Snorkeling is one of the top activities in the Galapagos Islands, as the wildlife under water is as unafraid of humans as the wildlife on land. On one trip there I found myself swimming in a living room sized cove with 5 large sea turtles, who, oblivious to my presence, were munching (happily I presume) on plants growing on and around the rocks in the small cove. It was incredible, and I will never forget it. But was it cold?
Galapagos yacht trips usually offer at least one snorkeling excursion a day, and sometimes more. The same for Galapagos multisport and adventure trips, which visit different sites, some of which are the top snorkeling destinations in the Galapagos. I’ve seen turtles, penguins, sharks, spotted eagle rays, stingrays, and many other fish while snorkeling in the Galapagos. You can expect sea lions to play chicken with you, swimming directly at your face only to veer off at the last moment. Watching iguanas swim and feed is incredible.
Snorkeling with White-tipped Reef Shark at Tintoreras, Isabela Island, Galapagos.
Ok, but how cold is the water in the Galapagos? How comfortable is it to snorkel there? Do I need a wetsuit to snorkel in the Galapagos? What about for scuba diving or Stand Up Paddling (SUP).
Good questions, all of them. The answer is, it depends on when and where you go. One of the reasons the wildlife viewing, and variety of wildlife, is so great in the Galapagos has to do with the way different currents converge in the islands. This brings lots of nutrients to the islands, and with it lots of fish and animal species from different areas of the world. Because of these currents, water temperatures can vary greatly on different islands at different times, but generally speaking, for snorkeling you will want a wetsuit in the cold season, and probably won’t need one in the warm season. You will need a wetsuit to scuba dive at any time of year, as the water is colder the deeper you go. For SUP, you probably don’t need a wetsuit at any time, as even if you fall off you won’t be in the water for long and the air is generally warm to hot.
When I first visited the Galapagos on a late June cruise, I wore a wetsuit so that I could stay in the water longer. I love to snorkel and would stay in for well over an hour at a time. I tend to run warm, but I could have snorkeled without the wetsuit, but wouldn’t have stayed in the water so long.
On a September trip we had one fellow who declared he didn’t need a wetsuit as he lives in Seattle and is used to cold water. He was out of the water in 15 minutes, while those of us with wetsuits stayed in much longer. I noticed he grabbed a wetsuit after that, and wore it on each snorkeling opportunity from then on.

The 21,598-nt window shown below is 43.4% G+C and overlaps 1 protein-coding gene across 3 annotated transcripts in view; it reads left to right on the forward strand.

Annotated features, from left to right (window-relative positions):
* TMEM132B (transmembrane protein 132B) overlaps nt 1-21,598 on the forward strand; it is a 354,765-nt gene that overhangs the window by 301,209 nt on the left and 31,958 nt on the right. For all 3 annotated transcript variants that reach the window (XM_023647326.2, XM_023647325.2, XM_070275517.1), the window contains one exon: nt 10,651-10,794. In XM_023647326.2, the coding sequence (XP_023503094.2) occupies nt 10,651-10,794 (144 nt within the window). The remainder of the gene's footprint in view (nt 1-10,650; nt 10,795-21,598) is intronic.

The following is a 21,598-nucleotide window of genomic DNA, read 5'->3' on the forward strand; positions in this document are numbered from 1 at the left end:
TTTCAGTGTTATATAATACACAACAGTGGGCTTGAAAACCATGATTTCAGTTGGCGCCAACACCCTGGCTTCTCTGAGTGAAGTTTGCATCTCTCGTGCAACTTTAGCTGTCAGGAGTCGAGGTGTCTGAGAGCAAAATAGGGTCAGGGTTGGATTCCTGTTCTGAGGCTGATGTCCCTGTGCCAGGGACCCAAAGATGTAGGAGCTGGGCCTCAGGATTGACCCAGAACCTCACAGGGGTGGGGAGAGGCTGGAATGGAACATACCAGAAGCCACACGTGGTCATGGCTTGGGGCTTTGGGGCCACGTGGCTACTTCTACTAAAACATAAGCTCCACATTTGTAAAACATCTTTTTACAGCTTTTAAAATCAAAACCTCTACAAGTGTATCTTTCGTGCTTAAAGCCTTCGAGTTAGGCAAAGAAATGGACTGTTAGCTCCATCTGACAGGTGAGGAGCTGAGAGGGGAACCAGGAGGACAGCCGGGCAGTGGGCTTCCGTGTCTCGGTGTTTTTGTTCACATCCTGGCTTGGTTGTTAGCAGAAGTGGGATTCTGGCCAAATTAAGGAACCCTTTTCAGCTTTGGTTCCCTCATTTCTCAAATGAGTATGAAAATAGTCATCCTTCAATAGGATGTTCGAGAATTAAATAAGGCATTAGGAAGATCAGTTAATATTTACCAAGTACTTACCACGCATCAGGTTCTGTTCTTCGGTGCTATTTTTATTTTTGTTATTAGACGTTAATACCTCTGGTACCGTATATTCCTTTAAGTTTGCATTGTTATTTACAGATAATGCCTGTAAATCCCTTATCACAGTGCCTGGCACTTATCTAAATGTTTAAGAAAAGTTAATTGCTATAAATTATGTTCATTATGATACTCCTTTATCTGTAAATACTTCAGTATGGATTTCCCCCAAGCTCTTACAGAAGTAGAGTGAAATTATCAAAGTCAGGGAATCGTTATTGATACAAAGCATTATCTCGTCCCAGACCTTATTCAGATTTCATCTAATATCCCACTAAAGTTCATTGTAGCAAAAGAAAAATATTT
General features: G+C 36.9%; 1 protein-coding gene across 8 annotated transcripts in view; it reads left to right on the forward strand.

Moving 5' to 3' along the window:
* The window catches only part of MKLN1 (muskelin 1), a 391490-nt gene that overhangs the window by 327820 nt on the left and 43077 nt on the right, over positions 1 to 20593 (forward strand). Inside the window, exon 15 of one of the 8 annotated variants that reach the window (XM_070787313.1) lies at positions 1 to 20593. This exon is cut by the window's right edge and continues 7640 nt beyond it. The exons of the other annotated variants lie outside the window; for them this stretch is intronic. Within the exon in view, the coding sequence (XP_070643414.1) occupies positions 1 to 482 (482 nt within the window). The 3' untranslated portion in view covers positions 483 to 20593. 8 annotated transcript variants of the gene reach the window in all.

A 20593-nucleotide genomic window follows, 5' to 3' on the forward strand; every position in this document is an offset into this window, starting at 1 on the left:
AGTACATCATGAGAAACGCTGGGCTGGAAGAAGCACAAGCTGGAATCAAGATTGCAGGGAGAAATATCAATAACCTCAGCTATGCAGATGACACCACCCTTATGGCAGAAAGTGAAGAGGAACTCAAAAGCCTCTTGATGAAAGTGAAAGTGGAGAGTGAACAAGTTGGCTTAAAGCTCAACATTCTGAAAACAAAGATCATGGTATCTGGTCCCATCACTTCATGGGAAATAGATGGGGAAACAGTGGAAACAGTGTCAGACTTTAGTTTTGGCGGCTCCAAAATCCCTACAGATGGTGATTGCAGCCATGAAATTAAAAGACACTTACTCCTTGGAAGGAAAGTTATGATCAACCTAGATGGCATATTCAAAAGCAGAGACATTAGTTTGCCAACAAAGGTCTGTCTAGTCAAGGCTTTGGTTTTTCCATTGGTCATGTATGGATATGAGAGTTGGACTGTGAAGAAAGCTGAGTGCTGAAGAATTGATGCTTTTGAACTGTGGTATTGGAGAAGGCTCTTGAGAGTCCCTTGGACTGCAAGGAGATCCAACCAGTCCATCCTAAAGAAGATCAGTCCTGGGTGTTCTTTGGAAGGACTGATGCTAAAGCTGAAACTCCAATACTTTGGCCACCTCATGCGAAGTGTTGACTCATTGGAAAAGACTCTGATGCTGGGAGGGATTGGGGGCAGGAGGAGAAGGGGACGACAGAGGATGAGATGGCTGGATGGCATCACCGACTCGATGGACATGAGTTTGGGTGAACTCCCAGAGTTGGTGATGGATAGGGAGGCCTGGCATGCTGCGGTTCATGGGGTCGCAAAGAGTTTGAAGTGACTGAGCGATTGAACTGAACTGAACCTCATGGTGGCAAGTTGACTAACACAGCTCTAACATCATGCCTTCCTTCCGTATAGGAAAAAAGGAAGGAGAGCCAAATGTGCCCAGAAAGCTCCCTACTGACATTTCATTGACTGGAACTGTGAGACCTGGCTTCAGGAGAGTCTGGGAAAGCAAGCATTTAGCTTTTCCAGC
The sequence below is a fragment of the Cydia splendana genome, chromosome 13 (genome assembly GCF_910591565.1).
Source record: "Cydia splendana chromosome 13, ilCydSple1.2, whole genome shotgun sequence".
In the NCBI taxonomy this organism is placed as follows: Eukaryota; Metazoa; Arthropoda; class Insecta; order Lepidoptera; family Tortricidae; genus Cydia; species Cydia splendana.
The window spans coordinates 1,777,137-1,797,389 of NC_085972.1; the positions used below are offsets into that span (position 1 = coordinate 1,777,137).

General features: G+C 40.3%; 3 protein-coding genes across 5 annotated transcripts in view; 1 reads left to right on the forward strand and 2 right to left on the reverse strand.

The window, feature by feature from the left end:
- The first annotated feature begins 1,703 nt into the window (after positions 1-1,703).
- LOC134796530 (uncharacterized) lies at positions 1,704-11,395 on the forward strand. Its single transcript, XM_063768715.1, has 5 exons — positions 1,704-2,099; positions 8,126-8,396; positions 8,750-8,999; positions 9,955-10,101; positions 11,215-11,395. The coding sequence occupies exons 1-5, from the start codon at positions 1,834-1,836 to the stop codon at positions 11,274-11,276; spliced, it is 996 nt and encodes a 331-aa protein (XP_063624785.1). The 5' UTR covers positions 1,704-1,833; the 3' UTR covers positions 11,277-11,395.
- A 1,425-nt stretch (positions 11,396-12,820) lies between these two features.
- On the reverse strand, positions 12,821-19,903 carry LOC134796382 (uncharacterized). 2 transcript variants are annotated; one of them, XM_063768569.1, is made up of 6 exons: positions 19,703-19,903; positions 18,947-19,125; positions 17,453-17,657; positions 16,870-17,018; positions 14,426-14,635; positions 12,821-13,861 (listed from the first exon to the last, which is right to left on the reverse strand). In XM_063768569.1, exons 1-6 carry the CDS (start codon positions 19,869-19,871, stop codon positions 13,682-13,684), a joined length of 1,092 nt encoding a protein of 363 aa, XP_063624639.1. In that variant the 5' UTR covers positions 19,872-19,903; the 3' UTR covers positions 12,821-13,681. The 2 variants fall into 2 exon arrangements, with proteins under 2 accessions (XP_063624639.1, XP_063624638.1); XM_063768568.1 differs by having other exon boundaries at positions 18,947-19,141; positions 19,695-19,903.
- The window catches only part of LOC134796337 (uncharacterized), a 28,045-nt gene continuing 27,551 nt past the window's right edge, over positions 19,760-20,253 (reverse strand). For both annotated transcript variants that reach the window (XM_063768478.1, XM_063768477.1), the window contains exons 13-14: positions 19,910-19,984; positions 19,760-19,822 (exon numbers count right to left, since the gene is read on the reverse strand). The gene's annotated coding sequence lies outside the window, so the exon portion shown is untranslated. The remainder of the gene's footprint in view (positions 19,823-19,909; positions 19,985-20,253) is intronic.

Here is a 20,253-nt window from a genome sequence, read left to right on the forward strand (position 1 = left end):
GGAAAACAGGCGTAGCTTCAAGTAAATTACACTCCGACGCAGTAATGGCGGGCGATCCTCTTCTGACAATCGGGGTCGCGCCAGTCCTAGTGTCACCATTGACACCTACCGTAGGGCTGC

On a February trip I wouldn’t have wanted a wetsuit at all; the water was warm and comfortable, and no on our trip got while in the water. If you get cold extremely easily, you might want a wetsuit even this time of year, however.
Cold Season in the Galapagos:
The Galapagos Islands waters have the Humboldt Current’s influence that brings cold waters, especially during the mist or Garua season (cool, dry weather) from late May/June to December. In La Nina conditions, the water temperature can be approximately 5°F cooler.
- Surface Water Temp. June – December: 70°F – 74°F (21°C- 23.3°C)
- Air Temp. Highs June – December: 75°F – 80°F (18°C- 23°C)
- Air Temp. Lows June – December: 66°F – 70°F (19°C- 23.3°C)
Warm Season in the Galapagos:
The warm season (occasionally rainy, hot weather) is during the months of January through May. The southeast trade winds become weaker and the water from the Panama Basin remains warm. During this season there is more of a tropical climate with some occasional rains.
- Surface Water Temp. December – May: 73°F – 78°F (23°C- 25.5°C)
- Air Temp. Highs December – May: 80°F – 87°F (26.7°C- 30.6°C)
- Air Temp. Lows December – May: 70°F – 76°F (21°C- 24.4°C)
A beautiful sailboat with wooden decks, the Cachalote is a top choice for those looking for a great Galapagos experience, with great itineraries, guides, and service, but who don't need, or want to pay for, luxurious cabins and shared spaces. Trip Lengths: 6, 8, or 15 Days Destination: Galapagos Islands Accommodations: 16 Passenger Tourist-Class Motor Sailor Activities: Wildlife viewing, naturalist walks, snorkeling, kayak
One of the very best active trips possible in the Galapagos Islands, this land-based multisport adventure combines nice accommodations with great guides and equipment and a well-planned itinerary designed to maximize recreation while seeing as much wildlife as possible. This trip is ideal for private groups or families, too. Trip Length: 7 Days Destination: San Cristobal, Isabela, & Santa Cruz Islands, Galapagos Lodging: First-class, beachfront Optunia Lodges Activities: Hiking, snorkeling, kayaking, mountain biking, wildlife viewing
The Nemo I is a small 14-passenger sailing catamaran that is perfect for adventurous people who want to spend their time in the Galapagos outside on the net between the hulls or on the various common areas. Cabins are quite small, in the pontoons, making a trip on this boat an intimate nature adventure. Trip Lengths: 4, 5, 8, 11, 12, or 15 Days Destination: Galapagos Islands Lodging: 14-Passenger, tourist superior sailing catamaran Activities: Wildlife viewing, naturalist walks, snorkeling